Symbolically, however, it is a colossally damning statement regarding Preller and the Padres: a public humiliation and repudiation.

Historically, there is precious little precedent for an executive to be censured this drastically.

According to sources within the league office, the closest parallel is way back in 1912, when Philadelphia Phillies owner Horace Fogel was tried in New York on Nov. 26-27 by the National League for making disparaging remarks questioning the integrity and intentions of NL President Thomas Lynch and some of the NL umpires during the 1912 pennant race. Among other things, he called that year’s pennant race “crooked.”

Fogel was found guilty on five of seven counts and banned for life.


There was another Phillies owner, William Cox, who was banned for life in 1943 by commissioner Kennesaw Mountain Judge Landis for gambling.

There was Cardinals president Sam Breadon, who was suspended for 30 days in 1946 for his part in a dispute with the Mexican League (Jorge Pasquel, the Mexican League president, was bribing American players, and Breadon flew to Mexico to try to take care of the problem himself rather than going through proper channels).

And there was Joseph Creamer, who was a New York Giants’ team doctor who offered umpire Bill Klem $2,500 to ensure a playoff victory in 1908. Creamer was banned for life by the NL.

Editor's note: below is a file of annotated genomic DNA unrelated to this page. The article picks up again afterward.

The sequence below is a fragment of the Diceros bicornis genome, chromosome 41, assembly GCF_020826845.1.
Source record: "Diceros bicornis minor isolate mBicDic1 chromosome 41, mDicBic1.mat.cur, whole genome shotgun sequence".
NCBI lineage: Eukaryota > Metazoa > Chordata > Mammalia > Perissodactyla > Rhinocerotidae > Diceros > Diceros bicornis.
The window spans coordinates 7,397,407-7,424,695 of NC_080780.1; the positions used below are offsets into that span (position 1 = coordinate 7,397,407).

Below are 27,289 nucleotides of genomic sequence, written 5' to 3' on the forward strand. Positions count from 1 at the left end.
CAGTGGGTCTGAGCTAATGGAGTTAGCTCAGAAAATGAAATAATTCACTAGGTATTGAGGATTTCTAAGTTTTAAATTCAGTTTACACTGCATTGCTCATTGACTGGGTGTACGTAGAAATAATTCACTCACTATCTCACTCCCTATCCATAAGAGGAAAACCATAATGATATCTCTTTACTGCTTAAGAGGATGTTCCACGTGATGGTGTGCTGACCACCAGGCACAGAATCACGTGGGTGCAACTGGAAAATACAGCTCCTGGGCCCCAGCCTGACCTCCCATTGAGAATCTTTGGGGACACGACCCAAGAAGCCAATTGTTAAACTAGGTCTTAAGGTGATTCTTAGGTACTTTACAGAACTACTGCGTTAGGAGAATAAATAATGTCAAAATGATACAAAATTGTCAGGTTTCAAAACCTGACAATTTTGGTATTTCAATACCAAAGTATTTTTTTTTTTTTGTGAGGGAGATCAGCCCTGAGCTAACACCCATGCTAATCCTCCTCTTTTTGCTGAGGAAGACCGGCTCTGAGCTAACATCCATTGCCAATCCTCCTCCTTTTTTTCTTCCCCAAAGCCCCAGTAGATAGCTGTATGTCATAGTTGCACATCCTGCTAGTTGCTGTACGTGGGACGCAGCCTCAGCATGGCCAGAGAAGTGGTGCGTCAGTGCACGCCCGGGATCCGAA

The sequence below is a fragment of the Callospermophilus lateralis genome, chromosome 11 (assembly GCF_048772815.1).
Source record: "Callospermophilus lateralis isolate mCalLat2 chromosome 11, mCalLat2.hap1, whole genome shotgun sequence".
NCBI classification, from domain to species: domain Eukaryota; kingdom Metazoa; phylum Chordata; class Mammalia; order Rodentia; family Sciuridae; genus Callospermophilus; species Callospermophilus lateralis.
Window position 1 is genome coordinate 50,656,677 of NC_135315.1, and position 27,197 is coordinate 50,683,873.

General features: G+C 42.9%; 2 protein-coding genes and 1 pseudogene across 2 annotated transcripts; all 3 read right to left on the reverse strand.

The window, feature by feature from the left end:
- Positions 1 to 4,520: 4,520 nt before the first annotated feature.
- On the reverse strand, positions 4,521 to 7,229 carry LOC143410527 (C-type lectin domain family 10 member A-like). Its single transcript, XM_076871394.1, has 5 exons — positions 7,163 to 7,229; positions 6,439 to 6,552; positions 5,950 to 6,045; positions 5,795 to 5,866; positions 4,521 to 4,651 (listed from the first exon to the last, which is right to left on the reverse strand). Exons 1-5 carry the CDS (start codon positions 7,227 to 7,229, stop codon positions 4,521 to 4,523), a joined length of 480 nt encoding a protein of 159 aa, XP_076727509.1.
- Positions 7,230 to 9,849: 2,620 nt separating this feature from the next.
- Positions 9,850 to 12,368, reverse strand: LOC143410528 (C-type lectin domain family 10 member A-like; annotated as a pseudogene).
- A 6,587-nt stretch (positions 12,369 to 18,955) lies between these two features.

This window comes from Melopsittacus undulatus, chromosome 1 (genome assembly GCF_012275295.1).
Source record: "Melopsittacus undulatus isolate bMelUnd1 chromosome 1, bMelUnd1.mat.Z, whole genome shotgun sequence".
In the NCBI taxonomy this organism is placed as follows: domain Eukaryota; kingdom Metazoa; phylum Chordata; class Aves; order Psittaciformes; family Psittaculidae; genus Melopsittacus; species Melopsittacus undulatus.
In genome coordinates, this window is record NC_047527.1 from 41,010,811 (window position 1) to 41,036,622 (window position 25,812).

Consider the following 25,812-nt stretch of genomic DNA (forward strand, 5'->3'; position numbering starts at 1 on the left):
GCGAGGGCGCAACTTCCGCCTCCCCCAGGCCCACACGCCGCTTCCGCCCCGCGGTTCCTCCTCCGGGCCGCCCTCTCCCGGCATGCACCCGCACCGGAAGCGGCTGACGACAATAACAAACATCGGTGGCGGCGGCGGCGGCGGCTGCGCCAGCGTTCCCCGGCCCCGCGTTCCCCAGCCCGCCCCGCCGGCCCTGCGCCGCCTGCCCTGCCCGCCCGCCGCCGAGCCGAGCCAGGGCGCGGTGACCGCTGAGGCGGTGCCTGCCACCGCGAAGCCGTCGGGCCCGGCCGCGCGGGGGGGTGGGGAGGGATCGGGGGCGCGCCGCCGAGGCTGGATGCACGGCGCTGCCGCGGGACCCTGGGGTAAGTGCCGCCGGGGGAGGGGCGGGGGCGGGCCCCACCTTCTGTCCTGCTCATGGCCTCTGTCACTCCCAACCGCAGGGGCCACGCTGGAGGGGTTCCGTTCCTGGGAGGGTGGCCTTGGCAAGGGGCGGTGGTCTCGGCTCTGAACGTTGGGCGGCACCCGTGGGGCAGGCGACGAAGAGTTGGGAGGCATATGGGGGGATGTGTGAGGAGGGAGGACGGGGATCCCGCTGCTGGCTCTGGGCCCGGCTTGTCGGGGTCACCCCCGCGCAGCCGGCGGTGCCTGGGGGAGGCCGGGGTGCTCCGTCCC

None of those examples are an exact comparison to Preller’s case, which tells you just how rogue he and the Padres went in deceptive practices regarding their medical records exchanged with other clubs during trade talks this summer.

And even given these other extreme examples, none of them occurred after 1946.

It is at least the third censure for Preller, who was suspended when he was with Texas over scouting practices in Latin America and who was GM last summer when the Padres were fined for holding an illegal workout in Aruba.



Mike Trout? From a last-place American League club?

Believe it. He is making a strong case. The Angels might stink, but Trout remains angelic to watch. And while you can make an MVP case for Houston’s Jose Altuve, Boston’s Mookie Betts, Toronto’s Josh Donaldson and others, Trout remains the single best player in the game today and, from here, should win the award.

He was leading the AL in on-base percentage through Tuesday night’s games (.438) and ranked among the AL’s top five in batting (.318), runs scored (113) and steals (26). He also led the AL with a 10.0 WAR (per, out-distancing Betts (8.9).